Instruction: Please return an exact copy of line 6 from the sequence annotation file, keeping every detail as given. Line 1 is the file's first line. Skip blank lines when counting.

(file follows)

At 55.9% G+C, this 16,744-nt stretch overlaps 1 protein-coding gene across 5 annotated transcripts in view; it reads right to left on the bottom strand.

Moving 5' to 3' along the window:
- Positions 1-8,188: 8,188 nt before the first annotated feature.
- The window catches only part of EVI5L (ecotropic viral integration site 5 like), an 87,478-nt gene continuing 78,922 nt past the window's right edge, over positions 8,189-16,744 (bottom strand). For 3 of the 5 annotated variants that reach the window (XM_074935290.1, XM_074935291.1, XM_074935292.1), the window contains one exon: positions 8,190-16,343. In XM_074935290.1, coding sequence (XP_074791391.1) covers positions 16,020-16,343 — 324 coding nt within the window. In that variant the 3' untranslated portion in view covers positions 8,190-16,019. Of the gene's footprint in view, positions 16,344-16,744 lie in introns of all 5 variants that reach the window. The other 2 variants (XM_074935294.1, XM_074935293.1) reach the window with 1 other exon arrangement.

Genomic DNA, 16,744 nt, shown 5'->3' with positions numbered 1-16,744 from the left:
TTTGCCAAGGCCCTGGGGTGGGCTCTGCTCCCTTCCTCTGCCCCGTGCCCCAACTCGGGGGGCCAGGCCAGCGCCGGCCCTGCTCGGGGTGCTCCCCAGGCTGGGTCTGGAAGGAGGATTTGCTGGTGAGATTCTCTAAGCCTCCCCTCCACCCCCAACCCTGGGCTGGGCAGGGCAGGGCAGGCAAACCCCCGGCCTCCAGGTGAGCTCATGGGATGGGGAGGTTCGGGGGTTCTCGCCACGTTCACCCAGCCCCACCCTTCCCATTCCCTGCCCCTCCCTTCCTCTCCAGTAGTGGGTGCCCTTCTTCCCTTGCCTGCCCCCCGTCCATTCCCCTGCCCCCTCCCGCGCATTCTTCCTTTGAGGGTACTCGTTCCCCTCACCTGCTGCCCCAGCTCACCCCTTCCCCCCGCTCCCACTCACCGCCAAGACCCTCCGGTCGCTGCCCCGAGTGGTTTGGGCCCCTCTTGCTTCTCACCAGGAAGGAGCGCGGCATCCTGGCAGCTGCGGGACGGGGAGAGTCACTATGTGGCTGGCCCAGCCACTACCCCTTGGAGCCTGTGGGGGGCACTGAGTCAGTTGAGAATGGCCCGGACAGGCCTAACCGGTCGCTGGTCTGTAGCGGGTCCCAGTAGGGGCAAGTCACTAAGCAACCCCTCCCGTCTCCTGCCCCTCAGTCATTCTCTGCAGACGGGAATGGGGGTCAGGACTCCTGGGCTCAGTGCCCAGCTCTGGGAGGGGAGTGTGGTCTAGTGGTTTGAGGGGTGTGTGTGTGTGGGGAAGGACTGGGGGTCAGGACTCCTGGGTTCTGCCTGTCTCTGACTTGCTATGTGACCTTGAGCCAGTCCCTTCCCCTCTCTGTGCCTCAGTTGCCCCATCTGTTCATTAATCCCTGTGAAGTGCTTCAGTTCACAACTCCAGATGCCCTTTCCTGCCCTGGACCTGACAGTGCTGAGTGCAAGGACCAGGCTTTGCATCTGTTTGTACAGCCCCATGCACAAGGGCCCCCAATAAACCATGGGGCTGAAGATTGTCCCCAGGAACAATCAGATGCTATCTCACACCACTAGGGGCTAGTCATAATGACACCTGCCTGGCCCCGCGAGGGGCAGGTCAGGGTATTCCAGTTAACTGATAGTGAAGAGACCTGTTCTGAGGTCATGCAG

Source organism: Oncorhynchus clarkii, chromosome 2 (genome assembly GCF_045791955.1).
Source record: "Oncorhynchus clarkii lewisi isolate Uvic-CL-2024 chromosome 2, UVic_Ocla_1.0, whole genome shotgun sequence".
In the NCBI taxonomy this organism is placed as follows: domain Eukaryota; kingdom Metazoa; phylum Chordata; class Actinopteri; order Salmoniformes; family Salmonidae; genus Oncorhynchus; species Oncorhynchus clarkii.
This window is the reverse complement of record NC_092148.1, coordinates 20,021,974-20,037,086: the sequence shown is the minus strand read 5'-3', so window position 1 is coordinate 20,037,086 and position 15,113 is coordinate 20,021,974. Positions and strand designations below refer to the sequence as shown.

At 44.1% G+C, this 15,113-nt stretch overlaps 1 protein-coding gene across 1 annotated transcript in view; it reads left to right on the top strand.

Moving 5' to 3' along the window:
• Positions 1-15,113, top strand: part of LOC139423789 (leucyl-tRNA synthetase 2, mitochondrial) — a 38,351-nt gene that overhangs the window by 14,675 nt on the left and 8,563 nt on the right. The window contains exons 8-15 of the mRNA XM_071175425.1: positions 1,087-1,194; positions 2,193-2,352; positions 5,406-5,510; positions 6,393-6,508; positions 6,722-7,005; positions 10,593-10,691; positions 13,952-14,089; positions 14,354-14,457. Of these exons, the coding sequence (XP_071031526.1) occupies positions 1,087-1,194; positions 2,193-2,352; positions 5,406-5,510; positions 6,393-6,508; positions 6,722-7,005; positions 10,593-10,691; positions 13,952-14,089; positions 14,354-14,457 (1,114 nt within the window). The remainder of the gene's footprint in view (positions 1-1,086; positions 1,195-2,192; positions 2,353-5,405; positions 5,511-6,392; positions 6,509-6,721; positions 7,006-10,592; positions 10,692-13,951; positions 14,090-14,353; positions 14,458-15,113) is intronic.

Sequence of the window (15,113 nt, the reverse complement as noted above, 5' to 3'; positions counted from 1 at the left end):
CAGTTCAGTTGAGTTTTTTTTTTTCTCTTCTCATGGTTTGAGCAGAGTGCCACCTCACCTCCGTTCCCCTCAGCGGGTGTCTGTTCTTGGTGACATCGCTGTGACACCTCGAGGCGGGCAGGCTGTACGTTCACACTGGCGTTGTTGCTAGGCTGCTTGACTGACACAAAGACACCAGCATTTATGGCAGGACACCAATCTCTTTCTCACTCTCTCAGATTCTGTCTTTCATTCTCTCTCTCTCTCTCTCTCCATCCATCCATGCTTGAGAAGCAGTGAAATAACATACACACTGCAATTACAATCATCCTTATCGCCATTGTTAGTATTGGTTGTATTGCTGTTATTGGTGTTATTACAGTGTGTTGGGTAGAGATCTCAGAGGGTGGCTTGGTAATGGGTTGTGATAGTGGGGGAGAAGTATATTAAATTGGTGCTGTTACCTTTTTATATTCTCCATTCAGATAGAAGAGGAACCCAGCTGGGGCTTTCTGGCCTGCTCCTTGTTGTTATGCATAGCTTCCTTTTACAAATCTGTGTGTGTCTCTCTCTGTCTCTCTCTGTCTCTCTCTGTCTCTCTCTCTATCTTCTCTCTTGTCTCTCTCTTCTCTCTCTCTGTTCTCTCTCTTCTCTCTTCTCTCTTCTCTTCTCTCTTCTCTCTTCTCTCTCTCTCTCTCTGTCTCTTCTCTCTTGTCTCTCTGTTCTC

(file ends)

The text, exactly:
TTTGCCAAGGCCCTGGGGTGGGCTCTGCTCCCTTCCTCTGCCCCGTGCCCCAACTCGGGGGGCCAGGCCAGCGCCGGCCCTGCTCGGGGTGCTCCCCAGGCTGGGTCTGGAAGGAGGATTTGCTGGTGAGATTCTCTAAGCCTCCCCTCCACCCCCAACCCTGGGCTGGGCAGGGCAGGGCAGGCAAACCCCCGGCCTCCAGGTGAGCTCATGGGATGGGGAGGTTCGGGGGTTCTCGCCACGTTCACCCAGCCCCACCCTTCCCATTCCCTGCCCCTCCCTTCCTCTCCAGTAGTGGGTGCCCTTCTTCCCTTGCCTGCCCCCCGTCCATTCCCCTGCCCCCTCCCGCGCATTCTTCCTTTGAGGGTACTCGTTCCCCTCACCTGCTGCCCCAGCTCACCCCTTCCCCCCGCTCCCACTCACCGCCAAGACCCTCCGGTCGCTGCCCCGAGTGGTTTGGGCCCCTCTTGCTTCTCACCAGGAAGGAGCGCGGCATCCTGGCAGCTGCGGGACGGGGAGAGTCACTATGTGGCTGGCCCAGCCACTACCCCTTGGAGCCTGTGGGGGGCACTGAGTCAGTTGAGAATGGCCCGGACAGGCCTAACCGGTCGCTGGTCTGTAGCGGGTCCCAGTAGGGGCAAGTCACTAAGCAACCCCTCCCGTCTCCTGCCCCTCAGTCATTCTCTGCAGACGGGAATGGGGGTCAGGACTCCTGGGCTCAGTGCCCAGCTCTGGGAGGGGAGTGTGGTCTAGTGGTTTGAGGGGTGTGTGTGTGTGGGGAAGGACTGGGGGTCAGGACTCCTGGGTTCTGCCTGTCTCTGACTTGCTATGTGACCTTGAGCCAGTCCCTTCCCCTCTCTGTGCCTCAGTTGCCCCATCTGTTCATTAATCCCTGTGAAGTGCTTCAGTTCACAACTCCAGATGCCCTTTCCTGCCCTGGACCTGACAGTGCTGAGTGCAAGGACCAGGCTTTGCATCTGTTTGTACAGCCCCATGCACAAGGGCCCCCAATAAACCATGGGGCTGAAGATTGTCCCCAGGAACAATCAGATGCTATCTCACACCACTAGGGGCTAGTCATAATGACACCTGCCTGGCCCCGCGAGGGGCAGGTCAGGGTATTCCAGTTAACTGATAGTGAAGAGACCTGTTCTGAGGTCATGCAG